The UK’s high-cost short term (HCST) lending sector has seen huge disruption and many lenders are now seeing effects from the FCA’s 2015 policies.
Whilst introduced in January 2015, these policies have now had enough time to create a visible impact on the short term lending industry. With daily price caps and a tougher authorisation process, the last few years have seen the collapse of some huge UK lenders, including the likes of Wonga (which including backing from Israeli VCs), The Money Shop and QuickQuid.
The collapse of these lending giants shows just how significant the FCA’s policies have been, with many a few years ago thinking the fall of such dominant market leaders incredibly unlikely.
Whilst the FCA’s tightening of margins and lending criteria have significantly contributed to the collapse of such major lending figures, this is also down to influx of compensation claims from borrowers mis-sold loans.
Many short term lenders offered money to customers, quite aggressively, in an attempt to bulk up their loan books – sometime deploying aggressive collection practices to collect funds from people who often could not afford them to begin with.
It is now widely acknowledged that a lot of loans granted over the last 8 years were lacking stringent affordability checks and some offered guaranteed loans without credit checks. With the recent the surge in claims, lenders have seen a £2 billion per year industry fall to under £100 million.
High-cost short term loans, otherwise known as payday loans, can be quite costly, and when mis-sold, can put borrowers in a difficult situation. When mis-sold a HCST loan, borrowers often struggle to keep up with repayments, which can sink them further and further into debt they cannot afford to climb out of.
Borrowers that are mis-sold a loan will typically struggle to keep up with repayments, and often have had to top-up their loan to keep up with these. Lenders who do not carry out valid affordability checks will typically be at risk of mis-selling loans.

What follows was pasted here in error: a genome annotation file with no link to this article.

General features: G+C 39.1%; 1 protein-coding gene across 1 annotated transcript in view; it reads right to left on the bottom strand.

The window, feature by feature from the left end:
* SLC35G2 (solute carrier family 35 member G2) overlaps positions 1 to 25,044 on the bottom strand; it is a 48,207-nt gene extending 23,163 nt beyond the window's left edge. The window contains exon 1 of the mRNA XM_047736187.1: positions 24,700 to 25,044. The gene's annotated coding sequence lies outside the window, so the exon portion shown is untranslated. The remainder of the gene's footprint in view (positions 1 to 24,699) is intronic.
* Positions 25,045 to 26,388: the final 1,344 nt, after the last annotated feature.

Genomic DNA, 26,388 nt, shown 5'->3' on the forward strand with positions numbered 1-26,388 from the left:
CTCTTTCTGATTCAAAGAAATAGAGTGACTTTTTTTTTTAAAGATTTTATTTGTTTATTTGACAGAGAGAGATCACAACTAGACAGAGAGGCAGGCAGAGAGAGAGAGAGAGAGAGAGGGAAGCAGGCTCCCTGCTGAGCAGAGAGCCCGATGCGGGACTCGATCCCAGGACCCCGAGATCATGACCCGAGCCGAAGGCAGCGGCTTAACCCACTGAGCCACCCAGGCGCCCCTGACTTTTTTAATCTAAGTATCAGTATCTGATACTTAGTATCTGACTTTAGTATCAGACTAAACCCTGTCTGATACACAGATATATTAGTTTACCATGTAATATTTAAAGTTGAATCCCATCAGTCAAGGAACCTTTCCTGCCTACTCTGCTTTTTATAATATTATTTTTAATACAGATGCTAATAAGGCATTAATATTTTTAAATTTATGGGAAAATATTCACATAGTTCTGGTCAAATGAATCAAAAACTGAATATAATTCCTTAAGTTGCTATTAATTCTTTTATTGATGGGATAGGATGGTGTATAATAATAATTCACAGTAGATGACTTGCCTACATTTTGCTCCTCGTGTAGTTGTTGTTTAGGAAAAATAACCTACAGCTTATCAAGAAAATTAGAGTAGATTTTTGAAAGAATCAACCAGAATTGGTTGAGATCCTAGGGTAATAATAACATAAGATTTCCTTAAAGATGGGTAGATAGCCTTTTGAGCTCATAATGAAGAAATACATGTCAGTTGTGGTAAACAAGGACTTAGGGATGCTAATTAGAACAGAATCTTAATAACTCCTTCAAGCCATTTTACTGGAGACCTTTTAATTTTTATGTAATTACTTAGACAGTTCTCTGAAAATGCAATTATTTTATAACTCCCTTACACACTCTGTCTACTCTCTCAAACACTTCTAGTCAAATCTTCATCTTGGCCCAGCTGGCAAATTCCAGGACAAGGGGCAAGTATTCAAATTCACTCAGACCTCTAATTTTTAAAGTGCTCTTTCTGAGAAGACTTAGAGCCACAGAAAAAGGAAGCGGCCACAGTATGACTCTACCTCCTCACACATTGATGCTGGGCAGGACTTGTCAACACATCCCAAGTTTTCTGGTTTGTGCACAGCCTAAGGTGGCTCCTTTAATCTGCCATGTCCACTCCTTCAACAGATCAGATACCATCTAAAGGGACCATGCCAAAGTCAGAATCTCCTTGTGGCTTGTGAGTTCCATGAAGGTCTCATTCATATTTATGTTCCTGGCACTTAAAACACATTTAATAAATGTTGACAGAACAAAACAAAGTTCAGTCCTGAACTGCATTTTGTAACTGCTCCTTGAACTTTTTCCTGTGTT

Recently, borrowers who felt they had been mis-sold a high-cost short term loan in the last five years were encouraged to claim for a full refund on the loan amount, and any interest accrued from this.
Alongside encouraging such borrowers to make claims, the FCA pushed for lenders to offer refunds in full, or be hit with big fines. Even when claims were unsuccessful, if put through the Financial Ombudsman Service lenders were charged a £500 administration fee.
The FCA’s crackdown on mis-sold loans has resulted in the UK’s lending giants refunding hundreds of millions back to borrowers, and has further resulted in the collapse of many.
A Gap in the Lending Market
Whist the tightening of regulations has led to the collapse of many UK lenders, there is still a significant demand for short term lending. It is estimated that there are 3 to 5 million Brits in search of short term lending for £500 or less ever year.
With such a gap in the lending market, many within the industry are now calling for innovation to provide borrowers finance that adheres to FCA regulations.
This includes the growth of promising startups such as Wagestream, giving individuals the chance to get any money they have earned from their employer, at any time, without having to wait until payday.
There is also Neyber, who operate through employment schemes and offer low-cost loans, with workshops and guidance on budgeting, investments and savings.